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Health News Results - 10

The way they're treated by other people can cause young burn survivors more distress than their physical challenges, two surveys find.

In one, researchers asked 64 burn survivors between 17 and 25 years of age what they found hardest to deal with. The seven most common responses: people staring; being bullied; memories of being burned; needing more surgeries; self-consciousness about ...

Burns on the face, arms and hands that require skin grafts. Acne boils and ugly rashes. Black hairy tongue and other oral lesions.

These are some of the ways that vaping can do serious damage to someone's skin, a new evidence review shows.

For example, an estimated 2,035 people with electronic cigarette burn injuries were treated in U.S. emergency rooms between 2015 and 201...

Make sure rubber, not your skin, meets the road: When skin touches sunbaked pavement, serious burns can quickly set in.

In sizzling regions like the Southwestern United States, all it takes for a severe burn is 2 seconds of unprotected skin-on-asphalt contact, experts say.

"Our research shows that in our city, the risk starts when the ambient temperature reaches 95 degrees F...

Because of their capacity to distract, cellphones and sleep are not the best of bedfellows.

But besides keeping you awake, new research warns that bringing your smartphone to bed could literally shock you.

The report describes instances of people who were accidentally electrocuted and burned by phone charging cords.

"A charger relies on the contained transfer of ...

A vape pen exploded in the face of 17-year-old Nevada boy, breaking his jaw and requiring multiple surgeries to repair the damage, according to a case report in the latest New England Journal of Medicine.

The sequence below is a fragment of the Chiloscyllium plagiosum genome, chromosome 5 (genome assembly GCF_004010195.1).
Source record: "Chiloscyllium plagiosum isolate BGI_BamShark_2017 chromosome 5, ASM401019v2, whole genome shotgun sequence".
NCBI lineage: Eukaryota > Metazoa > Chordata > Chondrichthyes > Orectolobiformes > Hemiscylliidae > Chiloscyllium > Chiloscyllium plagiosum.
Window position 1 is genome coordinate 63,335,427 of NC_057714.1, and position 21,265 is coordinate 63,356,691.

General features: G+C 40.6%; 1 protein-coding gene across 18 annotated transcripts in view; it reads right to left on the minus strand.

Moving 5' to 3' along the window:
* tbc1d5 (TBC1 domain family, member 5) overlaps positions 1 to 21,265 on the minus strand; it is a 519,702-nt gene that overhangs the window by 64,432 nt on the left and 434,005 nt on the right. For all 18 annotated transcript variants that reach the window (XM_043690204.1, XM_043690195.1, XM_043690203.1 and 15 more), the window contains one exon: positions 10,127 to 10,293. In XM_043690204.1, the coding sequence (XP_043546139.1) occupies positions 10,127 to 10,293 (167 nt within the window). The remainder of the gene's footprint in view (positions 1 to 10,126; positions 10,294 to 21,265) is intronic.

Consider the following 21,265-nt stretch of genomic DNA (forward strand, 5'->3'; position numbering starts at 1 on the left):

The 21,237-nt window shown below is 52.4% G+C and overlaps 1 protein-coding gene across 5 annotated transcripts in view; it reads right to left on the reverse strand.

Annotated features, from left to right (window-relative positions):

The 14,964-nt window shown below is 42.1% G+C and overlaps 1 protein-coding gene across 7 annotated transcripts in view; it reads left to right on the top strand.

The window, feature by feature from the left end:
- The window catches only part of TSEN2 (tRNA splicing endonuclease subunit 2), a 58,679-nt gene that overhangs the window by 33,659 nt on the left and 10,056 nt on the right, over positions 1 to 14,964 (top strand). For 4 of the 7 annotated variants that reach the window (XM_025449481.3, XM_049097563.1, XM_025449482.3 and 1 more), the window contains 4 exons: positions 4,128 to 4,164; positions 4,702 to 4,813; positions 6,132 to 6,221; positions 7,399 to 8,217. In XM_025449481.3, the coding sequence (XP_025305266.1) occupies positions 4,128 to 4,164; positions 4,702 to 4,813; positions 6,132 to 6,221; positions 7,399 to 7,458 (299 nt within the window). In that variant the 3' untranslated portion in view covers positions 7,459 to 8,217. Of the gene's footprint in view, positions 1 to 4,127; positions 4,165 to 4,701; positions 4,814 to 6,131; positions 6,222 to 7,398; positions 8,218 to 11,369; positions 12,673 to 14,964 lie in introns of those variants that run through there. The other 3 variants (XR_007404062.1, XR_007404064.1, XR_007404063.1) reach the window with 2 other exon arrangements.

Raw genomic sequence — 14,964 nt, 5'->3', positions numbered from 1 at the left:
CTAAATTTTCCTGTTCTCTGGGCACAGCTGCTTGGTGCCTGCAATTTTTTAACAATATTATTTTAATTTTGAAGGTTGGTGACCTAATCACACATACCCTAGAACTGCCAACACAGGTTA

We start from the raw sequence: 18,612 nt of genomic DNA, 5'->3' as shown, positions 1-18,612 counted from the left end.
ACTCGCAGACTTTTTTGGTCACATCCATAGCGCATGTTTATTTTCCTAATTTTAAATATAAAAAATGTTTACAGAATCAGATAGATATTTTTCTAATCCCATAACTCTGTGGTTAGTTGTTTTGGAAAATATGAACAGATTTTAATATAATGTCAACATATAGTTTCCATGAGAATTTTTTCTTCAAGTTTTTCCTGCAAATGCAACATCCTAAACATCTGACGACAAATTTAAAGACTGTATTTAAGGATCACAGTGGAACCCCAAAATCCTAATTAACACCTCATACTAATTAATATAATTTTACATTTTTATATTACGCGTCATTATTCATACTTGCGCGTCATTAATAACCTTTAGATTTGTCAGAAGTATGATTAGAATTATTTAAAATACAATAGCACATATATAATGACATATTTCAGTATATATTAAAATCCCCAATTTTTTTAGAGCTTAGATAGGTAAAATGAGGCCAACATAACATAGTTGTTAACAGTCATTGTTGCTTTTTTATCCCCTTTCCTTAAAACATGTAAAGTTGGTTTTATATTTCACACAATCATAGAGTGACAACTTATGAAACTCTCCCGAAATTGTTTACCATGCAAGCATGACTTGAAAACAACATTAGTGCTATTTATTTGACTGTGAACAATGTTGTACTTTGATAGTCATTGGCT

The 2018 incident highlights a little-known danger of e-cigarettes -- the devices can unexpectedly blow up, causing burns and severe facial damage.

"He was [using] t...

Injuries, heart attacks, lung infections, strokes and other medical emergencies caused about half of the world's 28 million deaths in 2015, a new study reports.

Such deaths are on the rise, and rates are much higher in poor countries than wealthy ones, the researchers said.

"We believe our study is among the first to identify the scope of the burden emergency medical conditi...

Glass-fronted gas fireplaces can pose a serious risk to young children, an emergency room physician warns.

Dr. Michael Gittelman, from Cincinnati Children's Hospital Medical Center, cited the case of a 3-year-old boy whose hand was badly burned when he touched the glass door of the family's gas fireplace.

"Young children, like the boy in my emergency room, are at particular ...

Many kids love a quick bowl of instant soup or tasty noodles, but these fast foods cause almost 10,000 scald burns in children each year in the United States, a new study estimates.

What's more, researchers found that two out of every 10 scald burns that send kids to the ER are caused by microwavable instant soup spills.

"We suspect that, in terms of risk, parents may think...

Backyard fireworks and sparklers are a Fourth of July staple.

They can be fun, but also dangerous, health experts warn. Knowing how to set them off safely can prevent a celebration from becoming a tragedy.

And the National Safety Council advises everyone to steer clear from all consumer fireworks, and only enjoy fireworks at a public display conducted by professionals.

...

Giant hogweed is much like a Dr. Seuss nightmare -- a towering, invasive plant with toxic sap that burns the skin and eyes upon contact.

But the noxious weed is not imaginary, with a dozen states now on the lookout to eradicate any patches of giant hogweed that might crop up, experts say.

The plant grows 8 to 14 feet tall, with a green hollow stem rising up to branches of sm...